All these “tuning-up problems”, laughs and maneuvers had begun officially in January as the intensive nine months of POM training got under way. The troop ran it’s own problems in early spring in which Lt Deyo astounded the field with his headquarters provisional platoon, introducing for the first time the cooks as superlative combat men, in which tradition Cpl Allie Smith, Cpl “Shorty” Savage, Sgt Henry Brown, Pfc George Akins, were to continue in the Bulge as did Mess Sergeant Lawrence who won a Bronze Star. Other recipients of the Bronze Star were Sgt James A Sublett, T/Sgt Milton R Knowles, Cpl Joseph W Golla, Sergeant Bryant; and others who now wear the Purple Heart, plus Cpl Wilbur J Osterkamp, who was to be awarded the Certificate of Merit, also participated in this big tactical headquarters upset. It was without a doubt this same tradition that kept the troop kitchen and rear echelon men all through the action in Germany on the alert and always a surprise as PW chasers. Because in order to sweep the field in the intra-troop problems a man had to be able to fight with “tongue and tongs”.
D-Day on June 6th found the troop taking the first half of the seven hundred mile round trip to Camp Barkeley, Texas, to engage the 12th Armored Division in maneuvers. The troop was attached to the 395th Infantry Regiment with the 924th Field Artillery Battalion, the 99th Signal Company and other special Troops. (Not unlike the shadow of things that were to be.) The 99th Recon Troop opened the problem as a Task Force fighting a delaying action in advance of their outpost line. For six days across the sun-scorched, breeze swept, cattle hills of Texas the Recon was instrumental in preventing the bulk of the 12th Armored from getting through it’s objective. In another three day period the 99th went into attack and swept the opposing armor off it’s feet. The result: complete victory for the 99th. A high measure of success went again to the Recon and the scheduled three week maneuvers ended over a week early as the 99th blitzed all expectations of time and victory.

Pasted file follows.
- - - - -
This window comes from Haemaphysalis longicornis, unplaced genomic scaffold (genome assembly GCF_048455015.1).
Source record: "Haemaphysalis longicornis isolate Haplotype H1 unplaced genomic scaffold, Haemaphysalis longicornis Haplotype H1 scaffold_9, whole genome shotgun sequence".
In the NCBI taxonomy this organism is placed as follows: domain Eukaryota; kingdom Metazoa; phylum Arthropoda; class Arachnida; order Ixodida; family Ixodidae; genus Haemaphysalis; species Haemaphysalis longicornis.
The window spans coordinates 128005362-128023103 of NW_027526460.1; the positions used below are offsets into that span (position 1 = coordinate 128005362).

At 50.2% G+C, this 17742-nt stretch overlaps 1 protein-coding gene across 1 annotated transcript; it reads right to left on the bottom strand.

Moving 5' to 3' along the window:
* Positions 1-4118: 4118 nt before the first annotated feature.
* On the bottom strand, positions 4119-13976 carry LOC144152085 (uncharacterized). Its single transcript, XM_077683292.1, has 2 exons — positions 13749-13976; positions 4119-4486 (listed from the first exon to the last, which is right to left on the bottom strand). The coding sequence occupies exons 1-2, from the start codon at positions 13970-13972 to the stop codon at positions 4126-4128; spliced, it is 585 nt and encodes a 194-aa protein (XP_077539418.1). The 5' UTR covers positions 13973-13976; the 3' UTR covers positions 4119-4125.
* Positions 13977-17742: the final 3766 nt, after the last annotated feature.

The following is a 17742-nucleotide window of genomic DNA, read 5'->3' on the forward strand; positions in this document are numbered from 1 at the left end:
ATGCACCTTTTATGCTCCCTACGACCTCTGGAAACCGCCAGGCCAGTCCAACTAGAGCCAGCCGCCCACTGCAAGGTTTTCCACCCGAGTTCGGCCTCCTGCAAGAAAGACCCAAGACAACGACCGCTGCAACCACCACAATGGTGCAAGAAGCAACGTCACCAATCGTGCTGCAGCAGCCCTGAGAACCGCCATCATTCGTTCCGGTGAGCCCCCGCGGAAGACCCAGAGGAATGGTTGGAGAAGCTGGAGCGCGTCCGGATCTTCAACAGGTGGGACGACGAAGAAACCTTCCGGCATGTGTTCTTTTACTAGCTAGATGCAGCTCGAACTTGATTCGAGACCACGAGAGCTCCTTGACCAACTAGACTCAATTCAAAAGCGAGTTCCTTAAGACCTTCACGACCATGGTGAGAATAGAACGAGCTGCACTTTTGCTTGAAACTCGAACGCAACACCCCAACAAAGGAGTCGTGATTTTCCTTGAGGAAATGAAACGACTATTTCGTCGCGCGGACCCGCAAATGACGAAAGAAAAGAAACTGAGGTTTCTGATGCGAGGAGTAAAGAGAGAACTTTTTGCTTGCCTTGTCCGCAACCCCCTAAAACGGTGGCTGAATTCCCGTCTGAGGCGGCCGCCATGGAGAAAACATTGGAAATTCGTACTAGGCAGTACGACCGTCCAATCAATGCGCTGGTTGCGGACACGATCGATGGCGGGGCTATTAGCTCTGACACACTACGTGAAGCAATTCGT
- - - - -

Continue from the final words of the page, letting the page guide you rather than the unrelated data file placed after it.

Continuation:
Then on July 16th a three day combat team problem with the 395th Infantry and the snakes at the Choctaw Indian Reservation thirty miles deep into Oklahoma. “Sleeper posts” were set up with the 510 radios used as battery sets. It was a communications field day. Hardly anything went amiss. Crowley was routed by a lone snake on a self defense patrol. Wurzel bayoneted another with a pen knife after staring it down with nearsighted vigilance. Not even the helio-monsters or tarantulas fazed Recon. It was “ever forward”!